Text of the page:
New York City Jails Need More than Resignations and Reforms
There has been a flurry of activity surrounding the NYC Department of Corrections and Rikers Island after a series of horrendous reports exposing subhuman conditions, abuse and corruption at the city’s largest jail. But I am unconvinced that the situation is moving in the right direction.
The top uniformed official at the Department of Corrections, William Clemons, resigned at the end of October. Clemons was one of two men to have been promoted by DOC Commissioner Joseph Ponte after corrections staff fudged statistics on jail fights to make it look like the number of violent incidents were down on his watch, when in fact they just weren’t making their way into the reports. (The other was Turhan Gumusdere, who Ponte promoted to become the warden of the Anna M. Kross Center on Rikers.)
Ponte, who was appointed by de Blasio and is said to be a ‘reformer,’ stood by the promotions even after the public became aware that the performance reports at their foundation were completely fraudulent. It was only after the department came under fire for conditions at Rikers that Clemons tendered his resignation. Two of Clemons’ deputies — Joandrea Davis and Gregory McLaughlan — resigned along with him.
City councilman Corey Johnson, who chairs the council’s health committee, has also pledged to hold hearings on health care at Rikers, which is administered by the nation’s largest for-profit healthcare provider in prisons, Corizon Health Services, Inc. Other city officials have discussed the possibility of ending the city’s contract with Corizon, though those officials declined to make such statements on the record.
Meanwhile, Ponte’s first response to the crisis was to hire a corporate consulting firm on a lucrative city contract. The firm, which has no prior experience working with prisons, is charged with crafting the DOC’s reform plan.
Aside from acknowledging that it is a ‘very bad situation‘ in NYC jails, the de Blasio administration has largely remained silent on the issue. This should be rather alarming to even the most ardent de Blasio’s supporter. The mayor rode into office on a mandate to clean up the city’s jails and reign in the law enforcement overreach that filled them (specifically stop and frisk). Yet he has declined nearly every opportunity to challenge the law enforcement establishment.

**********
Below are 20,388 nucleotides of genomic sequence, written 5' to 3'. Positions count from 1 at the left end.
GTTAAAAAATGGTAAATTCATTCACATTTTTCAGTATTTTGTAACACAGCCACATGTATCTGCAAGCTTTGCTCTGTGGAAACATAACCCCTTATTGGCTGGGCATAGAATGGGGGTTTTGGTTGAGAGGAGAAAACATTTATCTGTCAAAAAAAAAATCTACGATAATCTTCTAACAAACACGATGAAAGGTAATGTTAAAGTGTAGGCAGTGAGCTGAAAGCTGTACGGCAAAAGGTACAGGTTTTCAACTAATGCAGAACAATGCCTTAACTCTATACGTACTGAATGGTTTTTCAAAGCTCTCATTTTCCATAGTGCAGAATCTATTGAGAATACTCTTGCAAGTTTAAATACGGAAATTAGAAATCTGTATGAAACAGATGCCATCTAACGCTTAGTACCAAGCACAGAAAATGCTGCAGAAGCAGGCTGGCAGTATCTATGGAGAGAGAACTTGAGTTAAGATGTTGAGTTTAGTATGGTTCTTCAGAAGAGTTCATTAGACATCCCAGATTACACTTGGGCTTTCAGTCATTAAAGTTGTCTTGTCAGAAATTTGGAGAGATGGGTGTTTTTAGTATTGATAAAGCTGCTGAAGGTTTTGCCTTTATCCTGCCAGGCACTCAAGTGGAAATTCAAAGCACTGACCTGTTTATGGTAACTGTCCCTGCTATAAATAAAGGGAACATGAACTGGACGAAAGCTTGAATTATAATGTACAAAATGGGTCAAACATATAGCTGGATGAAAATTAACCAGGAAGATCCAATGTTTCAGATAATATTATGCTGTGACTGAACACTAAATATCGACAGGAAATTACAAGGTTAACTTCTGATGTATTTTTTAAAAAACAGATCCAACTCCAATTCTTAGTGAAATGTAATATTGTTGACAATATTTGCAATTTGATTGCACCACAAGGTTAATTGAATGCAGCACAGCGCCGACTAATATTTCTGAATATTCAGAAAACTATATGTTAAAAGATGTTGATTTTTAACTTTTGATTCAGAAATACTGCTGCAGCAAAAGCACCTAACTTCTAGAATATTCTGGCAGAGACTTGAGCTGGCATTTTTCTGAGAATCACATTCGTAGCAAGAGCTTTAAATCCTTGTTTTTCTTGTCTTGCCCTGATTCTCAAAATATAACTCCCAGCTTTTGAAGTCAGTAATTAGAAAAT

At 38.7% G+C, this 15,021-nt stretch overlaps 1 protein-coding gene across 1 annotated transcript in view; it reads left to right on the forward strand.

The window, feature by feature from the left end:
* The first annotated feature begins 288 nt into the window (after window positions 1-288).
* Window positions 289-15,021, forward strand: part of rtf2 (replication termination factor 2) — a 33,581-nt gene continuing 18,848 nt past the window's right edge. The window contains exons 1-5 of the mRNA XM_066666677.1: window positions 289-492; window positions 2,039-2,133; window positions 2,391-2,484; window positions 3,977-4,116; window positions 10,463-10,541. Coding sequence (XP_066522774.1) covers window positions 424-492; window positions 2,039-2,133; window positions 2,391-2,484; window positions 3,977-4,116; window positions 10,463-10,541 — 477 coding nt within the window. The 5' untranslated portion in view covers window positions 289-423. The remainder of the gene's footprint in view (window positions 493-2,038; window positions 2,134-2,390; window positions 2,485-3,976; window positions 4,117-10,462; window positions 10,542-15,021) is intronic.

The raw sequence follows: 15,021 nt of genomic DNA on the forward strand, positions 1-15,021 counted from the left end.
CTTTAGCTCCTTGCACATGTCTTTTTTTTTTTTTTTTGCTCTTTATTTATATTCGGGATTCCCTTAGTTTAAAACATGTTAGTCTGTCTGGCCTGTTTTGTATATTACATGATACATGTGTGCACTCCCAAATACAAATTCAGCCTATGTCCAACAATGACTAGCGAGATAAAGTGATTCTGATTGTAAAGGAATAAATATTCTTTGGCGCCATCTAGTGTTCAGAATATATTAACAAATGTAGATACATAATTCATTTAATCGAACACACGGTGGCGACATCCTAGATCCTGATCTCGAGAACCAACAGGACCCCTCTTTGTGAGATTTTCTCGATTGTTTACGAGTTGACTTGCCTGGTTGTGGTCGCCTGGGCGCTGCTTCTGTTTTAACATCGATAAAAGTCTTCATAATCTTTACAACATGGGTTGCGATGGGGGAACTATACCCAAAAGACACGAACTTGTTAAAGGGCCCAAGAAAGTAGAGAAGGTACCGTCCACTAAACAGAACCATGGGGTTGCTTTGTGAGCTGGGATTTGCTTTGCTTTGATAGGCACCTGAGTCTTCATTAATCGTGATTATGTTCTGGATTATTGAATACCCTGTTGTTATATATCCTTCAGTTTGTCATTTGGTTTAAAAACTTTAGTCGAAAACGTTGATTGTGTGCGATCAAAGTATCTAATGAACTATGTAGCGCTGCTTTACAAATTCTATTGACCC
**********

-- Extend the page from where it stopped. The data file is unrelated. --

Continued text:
Mayor de Blasio made specific and repeated campaign promises to bring a ‘community-policing worldview’ to the city, and transform the public’s relationship with law enforcement from one of antagonism to respect. He even put his own son, Dante, in campaign ads on the issue, and according to the Huffington Post, “pundits say [the Dante ad] cemented his status as frontrunner in the mayoral race.”
Instead, de Blasio squandered the opportunity and appointed Bill Bratton to lead the NYPD — the very man who expanded the use of stop and frisk during his time at the LAPD. Bratton’s appointment was a bad way to start what needed to be a healing moment for the city, and the wound is still very raw as racially biased arrests (particularly for low level marijuana possession) are still on the rise in NYC today.
Maybe the mayor can’t completely control the people he appointed to lead the agencies at the heart of the city’s broken criminal justice system — the DOC and the NYPD. But de Blasio’s own ambitious reform plans still tip toe around the law enforcement gorillas in the room.
His newly-announced Renewal Schools initiative is a great example. It’s full of cheery, progressive language about community engagement, programs and services. But disciplinary reform (and the NYPD’s presence in schools) remains glaringly absent from the proposal. How can there be no acknowledgement of the city’s school-to-prison pipeline, which is directly contributing to the juvenile detention crisis on Rikers Island?
At the end of the day, Rikers can’t really be reformed anyway. It needs to be closed. And that doesn’t mean shuffling its prisoners to other facilities. Prisons are destructive places by design, and the city should know by now that there is no ‘corrections’ or ‘rehabilitation’ involved in keeping people there — only a deepening of trauma that is felt across generations.
If New York wants to get to the bottom of its police problem and prison crisis, it needs to up-end the status quo. That will require a lot more guts, ambition and imagination than the de Blasio administration has shown it’s capable of so far.
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